The Orthodox church in Lemberg was erected in honor of the Dormition of the Blessed Virgin Mary (Uspeńska/Успенська), but in the city it is referred to as “the Wallachian church” (Wołoska/Волоська), because its first version was financed between 1547 and 1549 by the Moldavian Prince Alexandru Lăpușneanu. After it burned down in 1571, it was rebuilt from 1574 on in the present form by the religious confraternity of the city’s Orthodox merchants, the Uspenska Orthodox Brotherhood.
The Brotherhood, which also operated the city’s Orthodox printing house and school, was founded by the Ruthenian, Greek and Moldavian merchants of Lwów in the 1530s, to better resist on the one hand the attempts of assimilation of the Patriarch of Moscow – the orthodox church in the later Ukraine was at that time independent of Moscow, and was subject to the Patriarch of Constantinople –, and on the other the aspirations of the Polish Catholic church, which in 1596 would convert a large part of the Orthodox church into the Greek Catholic church, which is in union with Rome. The main patron of the second church was also a Moldavian Prince, Ieremia Movilă, the father of the Metropolite of Kiev, Petro Mohyla, who, as we have written about it, labored on the creation of a Western-educated Ruthenian Orthodox church, and whose unique experiment was broken only by the Russification measures of Peter the Great.
No wonder, therefore, that the church’s appearance is different from the Russian church model. Its sixty-five-meter high bell tower, which was named Korniakt Tower after his builder, the Cretan merchant Konstantinos Korniaktos, recalls Italian Renaissance urban towers, and its carvings also follow Renaissance patterns. In line with the former aspirations for independence, today it belongs again to the autonomous Ukrainian Orthodox Church, which resurrected three times, in 1921, 1942 and 1990, and which, to the pressure of the Moscow Patriarchate, is still not recognized by any other Orthodox church.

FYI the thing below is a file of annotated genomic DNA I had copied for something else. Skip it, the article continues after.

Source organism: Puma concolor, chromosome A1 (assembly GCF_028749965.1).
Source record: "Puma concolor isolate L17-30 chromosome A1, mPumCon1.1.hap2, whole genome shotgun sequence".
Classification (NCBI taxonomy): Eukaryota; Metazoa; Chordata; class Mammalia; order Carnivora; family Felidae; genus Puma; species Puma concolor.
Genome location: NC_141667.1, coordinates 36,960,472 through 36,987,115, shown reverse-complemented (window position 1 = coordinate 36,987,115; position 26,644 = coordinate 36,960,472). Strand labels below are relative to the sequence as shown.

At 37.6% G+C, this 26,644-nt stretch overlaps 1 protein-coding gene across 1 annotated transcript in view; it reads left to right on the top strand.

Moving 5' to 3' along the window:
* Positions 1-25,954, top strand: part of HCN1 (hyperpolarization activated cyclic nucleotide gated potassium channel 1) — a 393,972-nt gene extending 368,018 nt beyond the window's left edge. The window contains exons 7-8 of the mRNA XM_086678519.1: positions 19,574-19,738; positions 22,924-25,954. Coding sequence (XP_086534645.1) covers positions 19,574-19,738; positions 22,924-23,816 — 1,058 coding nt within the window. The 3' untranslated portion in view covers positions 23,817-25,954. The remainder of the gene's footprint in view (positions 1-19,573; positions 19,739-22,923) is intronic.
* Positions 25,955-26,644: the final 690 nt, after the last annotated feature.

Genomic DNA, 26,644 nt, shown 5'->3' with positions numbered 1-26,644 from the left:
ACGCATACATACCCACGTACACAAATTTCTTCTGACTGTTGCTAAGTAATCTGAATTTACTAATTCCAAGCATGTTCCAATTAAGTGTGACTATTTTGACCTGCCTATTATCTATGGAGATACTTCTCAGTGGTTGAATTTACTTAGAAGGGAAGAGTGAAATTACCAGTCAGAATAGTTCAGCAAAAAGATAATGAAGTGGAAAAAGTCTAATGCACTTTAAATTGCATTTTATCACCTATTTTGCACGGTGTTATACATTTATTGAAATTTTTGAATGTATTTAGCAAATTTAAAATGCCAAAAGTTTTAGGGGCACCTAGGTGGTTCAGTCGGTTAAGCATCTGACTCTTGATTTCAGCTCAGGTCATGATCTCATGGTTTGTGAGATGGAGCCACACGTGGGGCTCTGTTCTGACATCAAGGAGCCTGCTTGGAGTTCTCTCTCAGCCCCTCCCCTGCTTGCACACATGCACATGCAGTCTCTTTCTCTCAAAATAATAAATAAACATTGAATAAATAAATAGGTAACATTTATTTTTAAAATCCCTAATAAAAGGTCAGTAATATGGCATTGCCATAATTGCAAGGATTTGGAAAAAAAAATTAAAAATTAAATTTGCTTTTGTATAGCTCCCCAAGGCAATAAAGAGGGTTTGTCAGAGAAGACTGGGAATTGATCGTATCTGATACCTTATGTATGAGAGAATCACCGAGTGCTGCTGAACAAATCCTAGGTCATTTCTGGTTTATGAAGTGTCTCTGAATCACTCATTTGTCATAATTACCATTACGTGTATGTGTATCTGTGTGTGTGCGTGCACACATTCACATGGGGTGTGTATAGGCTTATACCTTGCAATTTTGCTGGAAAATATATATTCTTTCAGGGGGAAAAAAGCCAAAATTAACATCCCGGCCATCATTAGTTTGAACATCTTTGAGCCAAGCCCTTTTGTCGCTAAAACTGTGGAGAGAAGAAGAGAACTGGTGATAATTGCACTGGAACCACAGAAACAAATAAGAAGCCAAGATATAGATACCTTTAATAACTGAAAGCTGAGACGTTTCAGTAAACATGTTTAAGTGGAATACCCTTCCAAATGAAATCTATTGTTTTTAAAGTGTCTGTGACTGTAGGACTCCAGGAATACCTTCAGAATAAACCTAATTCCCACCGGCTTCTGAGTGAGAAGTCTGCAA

On Good Friday afternoon, the grave of Christ, who died on the cross, is erected in the side chapels of the Orthodox and Greek Catholic churches, and it is visited in long lines by the believers through all night. The next day all the families of the city, dressed in Ukrainian national costumes, walk out to the open air museum of Rusyn wooden churches, where the blessing of the food brought by them in small baskets is going on from morning till evening. This blessed food will be eaten by the family on Sunday morning, after the night Resurrection Mass and procession. You can find blessed cakes and eggs even on the buffet table of the hotel.
Food blessing in the open air museum of Lemberg, 11 April 2015
People begin to gather in the Orthodox church around half past eleven. They spread carpets on the stone floor, and distribute the procession flags. The ceremony begins shortly before midnight at the holy grave, from where the veil depicting the dead Christ is soon lifted and carried behind the iconostasis. At midnight they announce the resurrection of Christ in the midst of great joy, and a procession begins through the streets of Lemberg. We return to the main gate, which is only opened once a year, at this time, at the request of the Patriarch bringing the good news. We leave at one o’clock, but on the local TV I can see that the Mass goes on until four in the morning.
Orthodox procession and resurrection hymn, Lemberg, 11 April 2015